“It doesn’t matter!” “Who cares?” “Just a fraternity prank!” “Old news!”
Peyton Manning’s many media prizefighters were out in full force on Saturday after the New York Daily News published a thorough account of a sexual-harassment claim levied against the 39-year-old quarterback when he was a college-football superstar at the University of Tennessee.
It’s certainly true that this story has been in the public sphere for 13 years. (I have written about it, and many sportswriters can say the same.) This is a vile story in which young Peyton, as I wrote at the time,
was accused of sitting on the face of a female athletic trainer, bare-assed, spread wide. Peyton in his book claimed he was just “mooning” a track athlete, also there for physical therapy, and the trainer, whom he described as having “a vulgar mouth,” took offense…. But Peyton’s actions were serious enough that the “vulgar-mouthed” woman in question immediately reported the incident to the Sexual Assault Crisis Center in Knoxville. The track star Peyton claimed to be joking with wrote Peyton a letter in 2002 saying, according to USA Today, “You might as well maintain some dignity and admit what happened…. do the right thing here.”
But the Daily News and columnist Shaun King had access to the entirety of the complaint levied against Manning and UT. This brought several new factors to light. We learned, for example, that John Underwood, co-author of the family memoir Manning: A Father, His Sons, and a Football Legacy, testified under oath that Peyton’s father, Archie, tried to get him to stick in the book that the trainer who reported him, Dr. Jamie Naughright, was not credible because she liked to have sex with black student-athletes in the dorms. (Jesus.) We also learned that the attacks on Dr. Naughright took place over the course of many years.
But, most critically, the lawsuit reveals in methodical and stark detail—and people can read the suit here—the relentless efforts executed by the powers-that-be at the University of Tennessee to make sure that Manning and their lucrative Rocky Top football program was shielded. Instead of airing out the issues that may have existed, they went full “politics of personal destruction” on Dr. Naughright’s character and credibility.
This is why this story matters, for reasons even beyond the ways in which it peels back Manning’s carefully curated image. It matters because the twisted culture that led to Manning’s being protected and Dr. Naughright’s being destroyed has endured. On Tuesday, six women filed a civil suit against Tennessee. Four say that they were raped by athletes on campus, three by football players. In their suit they contend that Knoxville has “A long-standing, severely hostile sexual environment of rape by male athletes (particularly football players) that was condoned and completely unaddressed.” Read Jessica Luther’s breakdown about the case at Vice Sports that dissects why the plaintiffs allege there is “an official policy of deliberate indifference to known sexual assault.”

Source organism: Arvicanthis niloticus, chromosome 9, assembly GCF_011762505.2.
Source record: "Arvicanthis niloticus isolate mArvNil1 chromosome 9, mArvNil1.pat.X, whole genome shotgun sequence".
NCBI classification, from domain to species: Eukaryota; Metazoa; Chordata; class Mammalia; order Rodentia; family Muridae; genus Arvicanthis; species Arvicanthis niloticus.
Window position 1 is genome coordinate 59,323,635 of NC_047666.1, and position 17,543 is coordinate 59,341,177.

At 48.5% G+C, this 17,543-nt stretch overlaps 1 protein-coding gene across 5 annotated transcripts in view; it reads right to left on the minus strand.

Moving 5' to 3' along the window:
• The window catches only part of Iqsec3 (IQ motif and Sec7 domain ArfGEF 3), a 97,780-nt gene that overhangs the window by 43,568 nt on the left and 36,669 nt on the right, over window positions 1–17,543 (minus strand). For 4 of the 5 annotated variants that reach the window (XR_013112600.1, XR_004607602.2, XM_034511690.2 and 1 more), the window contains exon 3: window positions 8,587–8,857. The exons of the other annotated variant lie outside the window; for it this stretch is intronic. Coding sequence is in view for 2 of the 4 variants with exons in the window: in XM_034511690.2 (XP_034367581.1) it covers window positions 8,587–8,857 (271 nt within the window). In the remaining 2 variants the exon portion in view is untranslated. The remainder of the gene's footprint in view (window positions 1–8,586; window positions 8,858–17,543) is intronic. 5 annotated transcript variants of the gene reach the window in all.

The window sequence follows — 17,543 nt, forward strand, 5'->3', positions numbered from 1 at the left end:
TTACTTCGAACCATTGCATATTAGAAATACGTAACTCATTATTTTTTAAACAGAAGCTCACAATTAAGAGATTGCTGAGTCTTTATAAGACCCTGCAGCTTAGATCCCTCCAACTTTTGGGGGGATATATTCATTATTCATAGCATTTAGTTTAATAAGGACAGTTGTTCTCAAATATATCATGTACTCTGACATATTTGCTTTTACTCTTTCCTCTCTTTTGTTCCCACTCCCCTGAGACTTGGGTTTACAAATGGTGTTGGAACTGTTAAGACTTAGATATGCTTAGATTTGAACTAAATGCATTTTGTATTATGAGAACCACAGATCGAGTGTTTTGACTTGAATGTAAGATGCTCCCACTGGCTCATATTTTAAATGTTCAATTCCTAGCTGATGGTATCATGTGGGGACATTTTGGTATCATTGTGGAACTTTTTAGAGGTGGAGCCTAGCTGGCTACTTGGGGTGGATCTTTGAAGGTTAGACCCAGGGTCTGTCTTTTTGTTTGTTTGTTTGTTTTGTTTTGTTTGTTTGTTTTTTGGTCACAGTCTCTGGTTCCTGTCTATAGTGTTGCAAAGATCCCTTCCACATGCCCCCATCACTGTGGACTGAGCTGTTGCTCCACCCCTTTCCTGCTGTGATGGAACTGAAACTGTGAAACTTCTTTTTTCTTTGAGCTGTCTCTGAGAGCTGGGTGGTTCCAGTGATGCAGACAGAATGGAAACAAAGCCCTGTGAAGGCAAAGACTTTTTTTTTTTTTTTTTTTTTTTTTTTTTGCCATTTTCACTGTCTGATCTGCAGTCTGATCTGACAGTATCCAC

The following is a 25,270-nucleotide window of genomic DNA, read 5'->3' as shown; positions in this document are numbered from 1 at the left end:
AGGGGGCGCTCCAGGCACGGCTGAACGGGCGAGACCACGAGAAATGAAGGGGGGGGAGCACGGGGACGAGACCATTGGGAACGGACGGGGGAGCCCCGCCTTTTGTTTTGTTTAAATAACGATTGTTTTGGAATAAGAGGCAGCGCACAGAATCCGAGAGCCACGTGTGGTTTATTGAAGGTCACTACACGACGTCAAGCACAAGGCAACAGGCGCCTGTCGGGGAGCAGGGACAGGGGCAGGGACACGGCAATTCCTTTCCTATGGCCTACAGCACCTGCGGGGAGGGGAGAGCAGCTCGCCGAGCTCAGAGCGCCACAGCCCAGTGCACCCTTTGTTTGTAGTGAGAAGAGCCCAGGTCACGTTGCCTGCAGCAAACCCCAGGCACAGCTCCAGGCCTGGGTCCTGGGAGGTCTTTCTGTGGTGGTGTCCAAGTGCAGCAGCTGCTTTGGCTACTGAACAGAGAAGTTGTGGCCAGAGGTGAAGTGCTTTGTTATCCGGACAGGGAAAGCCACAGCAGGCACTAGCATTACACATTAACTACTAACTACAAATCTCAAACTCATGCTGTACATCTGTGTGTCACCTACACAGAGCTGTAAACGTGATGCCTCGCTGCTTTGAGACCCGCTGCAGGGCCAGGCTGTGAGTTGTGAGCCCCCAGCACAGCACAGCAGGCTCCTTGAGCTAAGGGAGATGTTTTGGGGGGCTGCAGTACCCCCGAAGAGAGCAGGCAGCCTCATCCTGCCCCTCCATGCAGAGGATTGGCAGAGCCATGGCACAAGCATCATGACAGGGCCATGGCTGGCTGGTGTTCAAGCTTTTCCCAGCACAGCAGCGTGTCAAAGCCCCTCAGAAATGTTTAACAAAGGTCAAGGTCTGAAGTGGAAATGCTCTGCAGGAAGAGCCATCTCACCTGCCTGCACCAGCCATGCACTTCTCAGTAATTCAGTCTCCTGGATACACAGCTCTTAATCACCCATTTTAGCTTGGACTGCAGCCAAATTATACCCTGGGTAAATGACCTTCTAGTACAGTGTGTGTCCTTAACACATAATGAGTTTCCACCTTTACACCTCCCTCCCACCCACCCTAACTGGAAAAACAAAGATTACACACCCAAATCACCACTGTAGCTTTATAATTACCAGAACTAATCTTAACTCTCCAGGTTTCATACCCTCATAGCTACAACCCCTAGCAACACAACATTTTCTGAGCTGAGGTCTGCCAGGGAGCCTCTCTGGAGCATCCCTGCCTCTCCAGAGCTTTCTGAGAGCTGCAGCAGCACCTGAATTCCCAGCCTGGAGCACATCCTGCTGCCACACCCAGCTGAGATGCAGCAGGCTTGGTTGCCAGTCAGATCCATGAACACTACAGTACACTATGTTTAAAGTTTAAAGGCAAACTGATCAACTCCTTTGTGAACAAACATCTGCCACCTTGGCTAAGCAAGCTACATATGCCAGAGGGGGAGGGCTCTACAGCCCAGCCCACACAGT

I contacted Jessica Luther, who is the author of the forthcoming book about sexual assault and college athletics, Unsportsmanlike Conduct, and asked, given that Tennessee has had a great deal of turnover in both the Athletic Department and school administration over the last two decades, whether she sees these stories as connected.
Luther wrote me the following:
Yes, I see them as connected for two different reasons:
1) The lawsuit filed by the six women makes this connection. At the beginning of the suit, they list incidents that they feel are examples of the overall culture in UT athletics (especially football) that minimize and ignore sexism, sexual violence, and overall poor conduct/behavior on the part of athletes over the last two decades, going back to 1995 (‘Incidents involving athletes and misconduct, including specifically sexual violence, have been a part of a hostile sexual environment and culture at the University of Tennessee Athletic Department for more than a decade’ is how that section of the lawsuit reads). Manning is listed in that lawsuit as one of these examples.
2)The lawsuit is against UT—the university itself—and not any individual, not the AD, the president, or any coach. The argument is that there is an overall culture at the institution that encourages “deliberate indifference and clearly unreasonable acts and omissions that created a hostile sexual environment.” If anything, reading the defamation suit against Manning in conversation with last week’s lawsuit against Tennessee shows that it doesn’t matter who the president or AD is. That’s the whole point. The most important and powerful part of this lawsuit is this argument: the interests of college football is in charge the whole university system bends to that.
It is difficult to look at this from every possible angle and not agree with Luther. That’s why this is really not a Peyton Manning story. He is just a high-profile illustration of the priorities at play and the ways in which the reputations—not to mention the very safety—of women are irrelevant to the needs of Big Football. If this is ever going to change, it will happen one school—and one battle—at a time. In other words, the fight underway to clean up Knoxville and Peyton’s case is not only relevant: It’s foundational. The school did not confront Peyton’s actions two decades ago. It covered them up, and now the school is paying the price. For a story of gender, race, and the corruption of the soul of the Old South, the words of William Faulkner could not be more appropriate: “The past is never dead. It’s not even past.”